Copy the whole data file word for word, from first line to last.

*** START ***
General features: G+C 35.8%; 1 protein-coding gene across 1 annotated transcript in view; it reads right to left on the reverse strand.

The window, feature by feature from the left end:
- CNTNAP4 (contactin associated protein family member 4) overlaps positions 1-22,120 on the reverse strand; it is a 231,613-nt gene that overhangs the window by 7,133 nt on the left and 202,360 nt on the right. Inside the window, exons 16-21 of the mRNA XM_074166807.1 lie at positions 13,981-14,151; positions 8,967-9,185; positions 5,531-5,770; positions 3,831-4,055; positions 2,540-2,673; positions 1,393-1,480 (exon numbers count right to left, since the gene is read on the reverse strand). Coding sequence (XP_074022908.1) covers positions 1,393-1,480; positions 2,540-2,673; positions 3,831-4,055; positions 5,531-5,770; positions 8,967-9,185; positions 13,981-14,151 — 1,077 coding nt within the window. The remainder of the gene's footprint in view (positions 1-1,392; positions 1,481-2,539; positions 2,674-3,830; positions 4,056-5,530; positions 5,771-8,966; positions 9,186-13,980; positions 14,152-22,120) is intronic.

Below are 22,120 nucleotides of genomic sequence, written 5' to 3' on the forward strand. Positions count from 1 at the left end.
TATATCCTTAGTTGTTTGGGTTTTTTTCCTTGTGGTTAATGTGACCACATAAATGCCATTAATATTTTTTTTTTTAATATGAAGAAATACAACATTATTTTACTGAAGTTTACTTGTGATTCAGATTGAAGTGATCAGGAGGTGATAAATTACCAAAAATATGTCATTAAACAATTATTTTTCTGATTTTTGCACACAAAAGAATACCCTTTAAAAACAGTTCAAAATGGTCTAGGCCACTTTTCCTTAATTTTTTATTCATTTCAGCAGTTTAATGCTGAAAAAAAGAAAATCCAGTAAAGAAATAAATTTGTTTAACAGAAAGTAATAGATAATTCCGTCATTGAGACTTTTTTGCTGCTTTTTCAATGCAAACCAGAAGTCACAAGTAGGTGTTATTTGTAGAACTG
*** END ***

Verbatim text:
General features: G+C 35.8%; 1 protein-coding gene across 1 annotated transcript in view; it reads right to left on the reverse strand.

The window, feature by feature from the left end:
- CNTNAP4 (contactin associated protein family member 4) overlaps positions 1-22,120 on the reverse strand; it is a 231,613-nt gene that overhangs the window by 7,133 nt on the left and 202,360 nt on the right. Inside the window, exons 16-21 of the mRNA XM_074166807.1 lie at positions 13,981-14,151; positions 8,967-9,185; positions 5,531-5,770; positions 3,831-4,055; positions 2,540-2,673; positions 1,393-1,480 (exon numbers count right to left, since the gene is read on the reverse strand). Coding sequence (XP_074022908.1) covers positions 1,393-1,480; positions 2,540-2,673; positions 3,831-4,055; positions 5,531-5,770; positions 8,967-9,185; positions 13,981-14,151 — 1,077 coding nt within the window. The remainder of the gene's footprint in view (positions 1-1,392; positions 1,481-2,539; positions 2,674-3,830; positions 4,056-5,530; positions 5,771-8,966; positions 9,186-13,980; positions 14,152-22,120) is intronic.

Below are 22,120 nucleotides of genomic sequence, written 5' to 3' on the forward strand. Positions count from 1 at the left end.
TATATCCTTAGTTGTTTGGGTTTTTTTCCTTGTGGTTAATGTGACCACATAAATGCCATTAATATTTTTTTTTTTAATATGAAGAAATACAACATTATTTTACTGAAGTTTACTTGTGATTCAGATTGAAGTGATCAGGAGGTGATAAATTACCAAAAATATGTCATTAAACAATTATTTTTCTGATTTTTGCACACAAAAGAATACCCTTTAAAAACAGTTCAAAATGGTCTAGGCCACTTTTCCTTAATTTTTTATTCATTTCAGCAGTTTAATGCTGAAAAAAAGAAAATCCAGTAAAGAAATAAATTTGTTTAACAGAAAGTAATAGATAATTCCGTCATTGAGACTTTTTTGCTGCTTTTTCAATGCAAACCAGAAGTCACAAGTAGGTGTTATTTGTAGAACTG